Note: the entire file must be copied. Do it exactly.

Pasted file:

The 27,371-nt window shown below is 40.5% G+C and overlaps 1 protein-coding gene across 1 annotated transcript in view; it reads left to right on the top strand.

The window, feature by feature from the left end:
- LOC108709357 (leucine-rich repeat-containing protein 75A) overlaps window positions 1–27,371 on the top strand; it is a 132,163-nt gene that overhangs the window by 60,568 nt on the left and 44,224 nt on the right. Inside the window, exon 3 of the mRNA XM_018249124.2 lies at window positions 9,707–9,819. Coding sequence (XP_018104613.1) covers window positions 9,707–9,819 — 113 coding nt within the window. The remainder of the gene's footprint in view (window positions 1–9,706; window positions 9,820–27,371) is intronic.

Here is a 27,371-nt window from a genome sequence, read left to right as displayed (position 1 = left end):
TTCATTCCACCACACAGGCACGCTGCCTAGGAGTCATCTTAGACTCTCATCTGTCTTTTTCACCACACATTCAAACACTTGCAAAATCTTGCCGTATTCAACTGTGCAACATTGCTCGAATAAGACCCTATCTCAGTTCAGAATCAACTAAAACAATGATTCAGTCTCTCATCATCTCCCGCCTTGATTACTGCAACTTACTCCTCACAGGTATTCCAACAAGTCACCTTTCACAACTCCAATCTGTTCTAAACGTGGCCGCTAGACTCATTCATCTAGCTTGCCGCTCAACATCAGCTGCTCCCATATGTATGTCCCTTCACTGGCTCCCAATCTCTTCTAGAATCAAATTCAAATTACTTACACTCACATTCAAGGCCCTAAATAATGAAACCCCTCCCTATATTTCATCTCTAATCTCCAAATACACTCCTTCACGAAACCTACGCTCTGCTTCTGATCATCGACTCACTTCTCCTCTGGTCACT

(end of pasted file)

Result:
The 27,371-nt window shown below is 40.5% G+C and overlaps 1 protein-coding gene across 1 annotated transcript in view; it reads left to right on the top strand.

The window, feature by feature from the left end:
- LOC108709357 (leucine-rich repeat-containing protein 75A) overlaps window positions 1–27,371 on the top strand; it is a 132,163-nt gene that overhangs the window by 60,568 nt on the left and 44,224 nt on the right. Inside the window, exon 3 of the mRNA XM_018249124.2 lies at window positions 9,707–9,819. Coding sequence (XP_018104613.1) covers window positions 9,707–9,819 — 113 coding nt within the window. The remainder of the gene's footprint in view (window positions 1–9,706; window positions 9,820–27,371) is intronic.

Here is a 27,371-nt window from a genome sequence, read left to right as displayed (position 1 = left end):
TTCATTCCACCACACAGGCACGCTGCCTAGGAGTCATCTTAGACTCTCATCTGTCTTTTTCACCACACATTCAAACACTTGCAAAATCTTGCCGTATTCAACTGTGCAACATTGCTCGAATAAGACCCTATCTCAGTTCAGAATCAACTAAAACAATGATTCAGTCTCTCATCATCTCCCGCCTTGATTACTGCAACTTACTCCTCACAGGTATTCCAACAAGTCACCTTTCACAACTCCAATCTGTTCTAAACGTGGCCGCTAGACTCATTCATCTAGCTTGCCGCTCAACATCAGCTGCTCCCATATGTATGTCCCTTCACTGGCTCCCAATCTCTTCTAGAATCAAATTCAAATTACTTACACTCACATTCAAGGCCCTAAATAATGAAACCCCTCCCTATATTTCATCTCTAATCTCCAAATACACTCCTTCACGAAACCTACGCTCTGCTTCTGATCATCGACTCACTTCTCCTCTGGTCACT